Appeal; conviction. Upon Balaba’s conviction by the trial court, his remedy should have been an appeal to the Sandiganbayan. There is nothing which can conceivably justify the filing of Balaba’s appeal before the Court of Appeals instead of the Sandiganbayan. Clearly, the Court of Appeals is bereft of any jurisdiction to review the judgment Balaba seeks to appeal. In this case, Balaba sought the correction of the error in filing the appeal only after the expiration of the period to appeal. The trial court promulgated its Decision on 9 December 2002. Balaba filed his notice of appeal on 14 January 2003. The Court of Appeals issued the Decision declaring its lack of jurisdiction on 15 December 2004. Balaba tried to correct the error only on 27 January 2005, clearly beyond the 15-day period to appeal from the decision of the trial court. Therefore, the Court of Appeals did not commit any error when it dismissed Balaba’s appeal because of lack of jurisdiction. Irenorio B. Balaba vs. People of the Philippines, G.R. No. 169519, July 17, 2009.
Appeal; improper remedy. The settled rule is that appeals from judgments or final orders or resolutions of the CA should be by a verified petition for review on certiorari, as provided for under Rule 45 of the Revised Rules of Civil Procedure. Tthe CA, therefore, acted properly when it dismissed the petition for certiorari outright, on the ground that petitioners should have resorted to the remedy of appeal instead of certiorari. Verily, the present Petition for Certiorari should not have been given due course at all.
Moreover, since the period for petitioners to file a petition for review on certiorari had lapsed by the time the instant petition was filed, the assailed CA Resolutions have attained finality. Ana De Guia San Pedro, et al. vs. Hon. Fatima G. Asdala (etc.), et al., G.R. No. 164560,. July 22, 2009.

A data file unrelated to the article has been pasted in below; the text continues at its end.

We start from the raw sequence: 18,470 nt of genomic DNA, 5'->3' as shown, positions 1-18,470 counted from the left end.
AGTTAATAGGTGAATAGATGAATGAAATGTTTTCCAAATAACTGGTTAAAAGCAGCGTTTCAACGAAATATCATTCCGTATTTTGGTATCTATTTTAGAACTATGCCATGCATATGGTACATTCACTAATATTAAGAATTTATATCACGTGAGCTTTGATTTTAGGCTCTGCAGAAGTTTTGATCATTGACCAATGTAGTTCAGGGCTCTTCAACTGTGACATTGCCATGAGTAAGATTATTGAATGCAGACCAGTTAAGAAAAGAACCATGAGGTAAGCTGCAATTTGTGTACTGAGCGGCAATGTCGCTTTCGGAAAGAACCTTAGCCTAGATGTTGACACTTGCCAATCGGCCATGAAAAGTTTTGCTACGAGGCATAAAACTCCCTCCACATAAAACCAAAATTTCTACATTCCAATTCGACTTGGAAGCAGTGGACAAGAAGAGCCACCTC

Appeal; interlocutory order. An order denying a motion to dismiss is interlocutory. Under Section 1(c), Rule 41 of the Rules of Court, an interlocutory order is not appealable. As a remedy for the denial, a party has to file an answer and interpose as a defense the objections raised in the motion, and then to proceed to trial; or, a party may immediately avail of the remedy available to the aggrieved party by filing an appropriate special civil action for certiorari under Rule 65 of the Revised Rules of Court. Let it be stressed though that a petition for certiorari is appropriate only when an order has been issued without or in excess of jurisdiction, or with grave abuse of discretion amounting to lack or excess of jurisdiction.
Based on the foregoing, the Order of the RTC denying petitioner’s Omnibus Motion to Dismiss is not appealable even on pure questions of law. It is worth mentioning that the proper procedure in this case is to cite such interlocutory order as an error in the appeal of the case — in the event that the RTC rules in favor of respondent — and not to appeal such interlocutory order. On the other hand, if the petition is to be treated as a petition for review under Rule 45, it would likewise fail because the proper subject would only be judgments or final orders that completely dispose of the case. Atty. Rogelio E. Sarsaba vs. Fe vda De Te, represented by her Attorney-in-Fact Faustino Castañeda, G.R. No. 175910, July 30, 2009.
Appeal; issues raised first time. Well-settled is the rule that issues or grounds not raised below cannot be resolved on review by the Supreme Court, for to allow the parties to raise new issues is antithetical to the sporting idea of fair play, justice and due process. Issues not raised during the trial cannot be raised for the first time on appeal and more especially on motion for reconsideration. Litigation must end at some point; once the case is finally adjudged, the parties must learn to accept victory or defeat. Jesus Cuenco vs. Talisay Tourist Sprots Complex, Incorporated and Matias B. Aznar III, G.R. No. 174154, July 30, 2009. see also Development Bank of the Philippines vs. Family Foods Manufacturing Co. Ltd. and Spouses Juliano and Catalina Centeno, G.R. No. 180458, July 30, 2009.